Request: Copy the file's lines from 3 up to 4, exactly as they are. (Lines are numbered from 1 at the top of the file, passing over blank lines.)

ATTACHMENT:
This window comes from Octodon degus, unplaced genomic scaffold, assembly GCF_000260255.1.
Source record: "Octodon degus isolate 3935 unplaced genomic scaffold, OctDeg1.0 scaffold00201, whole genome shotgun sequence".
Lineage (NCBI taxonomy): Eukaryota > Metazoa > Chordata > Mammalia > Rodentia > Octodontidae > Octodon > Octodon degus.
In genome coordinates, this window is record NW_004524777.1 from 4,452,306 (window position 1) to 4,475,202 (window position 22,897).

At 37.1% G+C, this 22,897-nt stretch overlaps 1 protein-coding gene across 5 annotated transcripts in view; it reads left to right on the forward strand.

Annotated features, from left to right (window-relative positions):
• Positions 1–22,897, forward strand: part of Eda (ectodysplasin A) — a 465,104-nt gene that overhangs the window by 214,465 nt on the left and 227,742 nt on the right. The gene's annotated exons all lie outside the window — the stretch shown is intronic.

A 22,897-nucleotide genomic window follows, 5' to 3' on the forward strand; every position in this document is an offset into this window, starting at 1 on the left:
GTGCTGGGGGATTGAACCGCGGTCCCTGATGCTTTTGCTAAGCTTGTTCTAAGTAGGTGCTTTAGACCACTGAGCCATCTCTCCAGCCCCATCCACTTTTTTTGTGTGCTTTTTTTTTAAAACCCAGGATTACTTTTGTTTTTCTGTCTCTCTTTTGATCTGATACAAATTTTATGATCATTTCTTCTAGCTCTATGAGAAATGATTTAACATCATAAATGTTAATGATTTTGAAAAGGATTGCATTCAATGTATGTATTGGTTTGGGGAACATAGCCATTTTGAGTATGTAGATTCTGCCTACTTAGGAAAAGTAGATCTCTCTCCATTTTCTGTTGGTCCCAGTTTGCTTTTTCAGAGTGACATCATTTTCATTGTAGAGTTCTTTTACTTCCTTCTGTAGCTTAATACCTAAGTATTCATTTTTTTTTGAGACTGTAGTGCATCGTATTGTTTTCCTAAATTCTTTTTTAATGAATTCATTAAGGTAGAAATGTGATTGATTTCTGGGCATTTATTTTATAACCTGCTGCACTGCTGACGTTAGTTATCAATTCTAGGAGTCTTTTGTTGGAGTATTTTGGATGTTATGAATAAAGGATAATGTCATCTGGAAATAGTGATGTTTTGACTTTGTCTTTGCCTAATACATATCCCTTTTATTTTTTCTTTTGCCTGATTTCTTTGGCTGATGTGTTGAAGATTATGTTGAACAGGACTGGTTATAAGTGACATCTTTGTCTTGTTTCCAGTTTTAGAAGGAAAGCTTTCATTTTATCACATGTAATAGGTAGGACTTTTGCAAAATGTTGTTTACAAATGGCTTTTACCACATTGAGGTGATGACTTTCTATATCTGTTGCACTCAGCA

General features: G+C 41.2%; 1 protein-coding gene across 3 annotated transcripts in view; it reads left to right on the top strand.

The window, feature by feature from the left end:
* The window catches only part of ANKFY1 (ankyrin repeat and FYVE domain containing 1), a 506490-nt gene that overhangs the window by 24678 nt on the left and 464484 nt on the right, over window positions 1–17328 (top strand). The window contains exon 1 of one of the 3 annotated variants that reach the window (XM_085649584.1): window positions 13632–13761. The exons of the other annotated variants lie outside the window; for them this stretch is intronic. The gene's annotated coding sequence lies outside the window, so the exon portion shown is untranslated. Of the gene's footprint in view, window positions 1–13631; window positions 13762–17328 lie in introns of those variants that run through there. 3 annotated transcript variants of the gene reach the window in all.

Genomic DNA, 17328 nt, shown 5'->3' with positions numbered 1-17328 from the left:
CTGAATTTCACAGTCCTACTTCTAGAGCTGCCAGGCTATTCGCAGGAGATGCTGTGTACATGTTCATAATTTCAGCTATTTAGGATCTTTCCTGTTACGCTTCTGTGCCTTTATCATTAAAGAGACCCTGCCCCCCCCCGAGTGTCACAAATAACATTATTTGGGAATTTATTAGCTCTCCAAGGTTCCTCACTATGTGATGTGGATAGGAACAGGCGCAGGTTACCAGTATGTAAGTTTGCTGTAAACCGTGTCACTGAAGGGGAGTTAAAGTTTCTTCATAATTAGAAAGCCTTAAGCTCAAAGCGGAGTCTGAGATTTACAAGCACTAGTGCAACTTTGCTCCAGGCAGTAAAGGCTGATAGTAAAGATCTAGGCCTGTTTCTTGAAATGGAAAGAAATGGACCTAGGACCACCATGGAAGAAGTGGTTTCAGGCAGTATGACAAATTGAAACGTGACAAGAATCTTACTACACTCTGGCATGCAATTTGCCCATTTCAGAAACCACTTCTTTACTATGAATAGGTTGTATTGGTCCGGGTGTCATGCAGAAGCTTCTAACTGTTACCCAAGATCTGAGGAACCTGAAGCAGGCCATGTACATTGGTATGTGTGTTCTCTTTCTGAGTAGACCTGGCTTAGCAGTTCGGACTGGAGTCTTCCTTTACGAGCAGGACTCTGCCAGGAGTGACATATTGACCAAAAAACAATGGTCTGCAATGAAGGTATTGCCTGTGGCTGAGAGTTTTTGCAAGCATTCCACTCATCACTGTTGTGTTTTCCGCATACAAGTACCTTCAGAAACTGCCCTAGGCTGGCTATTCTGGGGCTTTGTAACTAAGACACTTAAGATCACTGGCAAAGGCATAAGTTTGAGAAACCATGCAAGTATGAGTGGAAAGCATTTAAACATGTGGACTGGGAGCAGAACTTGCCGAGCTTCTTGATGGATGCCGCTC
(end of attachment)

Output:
Lineage (NCBI taxonomy): Eukaryota > Metazoa > Chordata > Mammalia > Rodentia > Octodontidae > Octodon > Octodon degus.
In genome coordinates, this window is record NW_004524777.1 from 4,452,306 (window position 1) to 4,475,202 (window position 22,897).